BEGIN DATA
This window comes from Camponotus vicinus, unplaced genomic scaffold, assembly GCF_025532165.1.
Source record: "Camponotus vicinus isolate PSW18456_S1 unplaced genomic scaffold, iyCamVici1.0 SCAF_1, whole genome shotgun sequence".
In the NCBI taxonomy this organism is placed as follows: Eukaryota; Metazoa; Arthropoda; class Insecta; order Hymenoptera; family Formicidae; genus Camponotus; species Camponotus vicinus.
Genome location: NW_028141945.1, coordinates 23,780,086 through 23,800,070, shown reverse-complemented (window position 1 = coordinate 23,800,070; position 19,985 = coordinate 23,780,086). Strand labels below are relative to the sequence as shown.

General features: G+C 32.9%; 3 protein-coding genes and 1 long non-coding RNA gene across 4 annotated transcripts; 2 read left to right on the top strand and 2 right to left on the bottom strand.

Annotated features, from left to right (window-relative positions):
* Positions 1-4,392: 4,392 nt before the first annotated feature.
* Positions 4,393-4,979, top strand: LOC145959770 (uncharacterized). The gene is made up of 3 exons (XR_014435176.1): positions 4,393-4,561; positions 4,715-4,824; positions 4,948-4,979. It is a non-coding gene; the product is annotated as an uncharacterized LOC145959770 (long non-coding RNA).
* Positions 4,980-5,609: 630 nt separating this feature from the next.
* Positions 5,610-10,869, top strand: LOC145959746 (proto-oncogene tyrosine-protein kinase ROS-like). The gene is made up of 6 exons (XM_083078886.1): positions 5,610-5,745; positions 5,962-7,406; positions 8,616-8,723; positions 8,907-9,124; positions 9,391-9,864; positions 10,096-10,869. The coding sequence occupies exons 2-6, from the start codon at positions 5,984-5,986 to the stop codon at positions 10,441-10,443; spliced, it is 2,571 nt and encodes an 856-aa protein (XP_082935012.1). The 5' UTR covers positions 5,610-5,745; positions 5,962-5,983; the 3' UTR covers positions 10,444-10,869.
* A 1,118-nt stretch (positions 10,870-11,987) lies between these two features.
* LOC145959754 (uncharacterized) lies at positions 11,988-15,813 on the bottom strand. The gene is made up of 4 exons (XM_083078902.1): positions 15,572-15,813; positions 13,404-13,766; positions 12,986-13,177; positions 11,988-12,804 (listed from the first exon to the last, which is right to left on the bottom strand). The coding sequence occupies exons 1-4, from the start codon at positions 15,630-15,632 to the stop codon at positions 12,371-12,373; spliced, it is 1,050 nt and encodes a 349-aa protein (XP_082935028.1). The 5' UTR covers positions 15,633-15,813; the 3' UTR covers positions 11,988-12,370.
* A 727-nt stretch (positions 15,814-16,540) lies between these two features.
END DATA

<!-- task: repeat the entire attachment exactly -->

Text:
This window comes from Camponotus vicinus, unplaced genomic scaffold, assembly GCF_025532165.1.
Source record: "Camponotus vicinus isolate PSW18456_S1 unplaced genomic scaffold, iyCamVici1.0 SCAF_1, whole genome shotgun sequence".
In the NCBI taxonomy this organism is placed as follows: Eukaryota; Metazoa; Arthropoda; class Insecta; order Hymenoptera; family Formicidae; genus Camponotus; species Camponotus vicinus.
Genome location: NW_028141945.1, coordinates 23,780,086 through 23,800,070, shown reverse-complemented (window position 1 = coordinate 23,800,070; position 19,985 = coordinate 23,780,086). Strand labels below are relative to the sequence as shown.

General features: G+C 32.9%; 3 protein-coding genes and 1 long non-coding RNA gene across 4 annotated transcripts; 2 read left to right on the top strand and 2 right to left on the bottom strand.

Annotated features, from left to right (window-relative positions):
* Positions 1-4,392: 4,392 nt before the first annotated feature.
* Positions 4,393-4,979, top strand: LOC145959770 (uncharacterized). The gene is made up of 3 exons (XR_014435176.1): positions 4,393-4,561; positions 4,715-4,824; positions 4,948-4,979. It is a non-coding gene; the product is annotated as an uncharacterized LOC145959770 (long non-coding RNA).
* Positions 4,980-5,609: 630 nt separating this feature from the next.
* Positions 5,610-10,869, top strand: LOC145959746 (proto-oncogene tyrosine-protein kinase ROS-like). The gene is made up of 6 exons (XM_083078886.1): positions 5,610-5,745; positions 5,962-7,406; positions 8,616-8,723; positions 8,907-9,124; positions 9,391-9,864; positions 10,096-10,869. The coding sequence occupies exons 2-6, from the start codon at positions 5,984-5,986 to the stop codon at positions 10,441-10,443; spliced, it is 2,571 nt and encodes an 856-aa protein (XP_082935012.1). The 5' UTR covers positions 5,610-5,745; positions 5,962-5,983; the 3' UTR covers positions 10,444-10,869.
* A 1,118-nt stretch (positions 10,870-11,987) lies between these two features.
* LOC145959754 (uncharacterized) lies at positions 11,988-15,813 on the bottom strand. The gene is made up of 4 exons (XM_083078902.1): positions 15,572-15,813; positions 13,404-13,766; positions 12,986-13,177; positions 11,988-12,804 (listed from the first exon to the last, which is right to left on the bottom strand). The coding sequence occupies exons 1-4, from the start codon at positions 15,630-15,632 to the stop codon at positions 12,371-12,373; spliced, it is 1,050 nt and encodes a 349-aa protein (XP_082935028.1). The 5' UTR covers positions 15,633-15,813; the 3' UTR covers positions 11,988-12,370.
* A 727-nt stretch (positions 15,814-16,540) lies between these two features.